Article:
Female Factor Infertility
Female factor infertility is the inability to conceive or carry a pregnancy to term due to one or more problems specific to females. For example, if a couple is struggling to achieve pregnancy and the male has adequate sperm count, motility, their inability to conceive may be caused by female factor infertility. There are several conditions that contribute to female factor infertility.
Sometimes female infertility occurs after a woman has already given birth to one or more children. If a couple has already successfully conceived and delivered before, but is having difficulty becoming pregnant again, they may be experiencing secondary infertility.
Secondary infertility can be caused by a wide range of issues, including age, irregular ovulation, endometriosis, hostile cervical mucus, and an abnormal uterus or pelvis. Scar tissue from the previous pregnancy may be causing blockage to the fallopian tubes or cervix, resulting in female factor infertility.
Abnormal Uterus or Pelvic Area
Uterine and pelvic area abnormalities can affect a woman's chances of getting pregnant. In many cases, however, women can undergo infertility treatment to increase their chances of successfully conceiving.
- Uterine Abnormalities: Sometimes female infertility is the result of an abnormal uterus. In order for conception and birth to take place, the uterus must be able to accept embryo implantation and nurture the fetus throughout pregnancy. Uterine fibroids, poor endometrial lining, endometriosis, or birth defects can adversely affect the uterus. Female factor infertility, including secondary infertility and infertility after miscarriage, that is due to uterine abnormalities like polycystic ovarian syndrome is often treatable, but requires the attention of a physician who specializes in female fertility.
- Pelvic Area Abnormalities: Pelvic area abnormalities can be another cause of female factor infertility. These abnormalities include anatomical problems with the vagina or cervix, disease and blockage of the fallopian tubes, endometriosis, and adhesions and damage to the pelvic cavity. Pelvic adhesions can result from any kind of infection in the pelvis or abdomen, as well as from endometriosis, secondary infertility, and even trauma to the pelvic or abdominal area. Polycystic ovarian syndrome is another type of pelvic adhesion abnormality. Pelvic adhesions often develop without presenting any symptoms, and are only discovered after the female patient begins struggling with fertility.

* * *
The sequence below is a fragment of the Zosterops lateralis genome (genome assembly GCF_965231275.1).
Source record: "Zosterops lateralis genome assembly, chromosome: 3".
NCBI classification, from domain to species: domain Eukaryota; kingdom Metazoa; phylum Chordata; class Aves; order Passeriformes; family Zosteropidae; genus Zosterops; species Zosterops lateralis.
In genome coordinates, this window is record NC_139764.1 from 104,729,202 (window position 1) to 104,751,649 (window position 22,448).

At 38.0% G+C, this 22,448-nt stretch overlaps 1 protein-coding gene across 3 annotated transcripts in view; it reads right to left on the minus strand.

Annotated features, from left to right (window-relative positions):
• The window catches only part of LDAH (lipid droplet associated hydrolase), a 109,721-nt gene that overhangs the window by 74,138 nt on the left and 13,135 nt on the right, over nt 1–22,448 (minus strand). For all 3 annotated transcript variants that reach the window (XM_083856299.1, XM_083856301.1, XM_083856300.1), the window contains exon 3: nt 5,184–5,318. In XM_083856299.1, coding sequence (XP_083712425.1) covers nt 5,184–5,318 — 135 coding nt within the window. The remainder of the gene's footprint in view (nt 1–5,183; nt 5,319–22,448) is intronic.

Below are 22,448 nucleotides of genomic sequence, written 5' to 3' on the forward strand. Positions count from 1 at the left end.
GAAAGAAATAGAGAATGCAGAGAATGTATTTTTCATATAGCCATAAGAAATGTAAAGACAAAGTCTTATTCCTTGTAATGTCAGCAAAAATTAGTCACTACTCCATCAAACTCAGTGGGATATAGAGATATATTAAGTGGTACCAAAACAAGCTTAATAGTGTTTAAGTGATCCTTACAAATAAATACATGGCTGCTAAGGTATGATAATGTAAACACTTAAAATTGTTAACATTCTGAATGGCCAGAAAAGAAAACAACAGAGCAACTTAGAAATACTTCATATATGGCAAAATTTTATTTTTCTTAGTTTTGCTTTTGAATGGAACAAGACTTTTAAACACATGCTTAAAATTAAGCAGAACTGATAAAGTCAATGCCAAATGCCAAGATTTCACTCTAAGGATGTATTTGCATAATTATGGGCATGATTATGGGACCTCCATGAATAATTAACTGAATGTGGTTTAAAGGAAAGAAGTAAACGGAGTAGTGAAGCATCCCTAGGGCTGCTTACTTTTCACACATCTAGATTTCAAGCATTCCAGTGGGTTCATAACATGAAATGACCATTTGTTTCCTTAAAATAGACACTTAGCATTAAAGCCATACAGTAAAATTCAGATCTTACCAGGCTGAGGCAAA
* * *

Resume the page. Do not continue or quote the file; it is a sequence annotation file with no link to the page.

Blocked Fallopian Tubes
It is estimated that up to 25 percent of all infertility cases are due to an obstruction of the fallopian tubes. Tubal factor infertility may be due to a blockage, scarring, or damage in one or both fallopian tubes which makes becoming pregnant difficult.
Causes of Tubal Obstruction
An obstruction in the fallopian tube prevents the egg from traveling toward the uterus, making conception impossible. The obstruction can be caused by a range of conditions, including:
- Scarring from infection, such as pelvic inflammatory disease (PID)
- Adhesions or scar tissue from previous abdominal/pelvic surgeries
- Tubal ligation
- Ectopic pregnancy
Diagnosis of Tubal Obstruction
To test for tubal obstruction, your doctor will likely perform a hysterosalpingogram (HSG), a type of X-ray examination in which a dye is injected into the fallopian tubes to determine whether they are blocked. He or she may also perform a hysterosonogram, a type of transvaginal ultrasound test, in order to view the fallopian tubes. If further diagnosis is necessary, he or she may perform laparoscopic surgery involving the insertion of a small camera through an incision in the abdomen in order to view the tubes.
Treatment for Tubal Factor Infertility
There are several procedures to treat tubal factor infertility.
- Recanalization: A procedure in which the doctor passes a tiny wire or other instrument through the uterus and into the fallopian tube to remove the blockage.
- Laparoscopy: A surgical procedure in which a small incision is made in the abdomen in order to reach the fallopian tubes. A device called a laparoscope is used to view the tubes and remove any obstructions.
- Salpingectomy: This procedure is used when only one tube is obstructed. It involves removing or sealing the damaged/blocked fallopian tube in order to give preference to the functioning tube.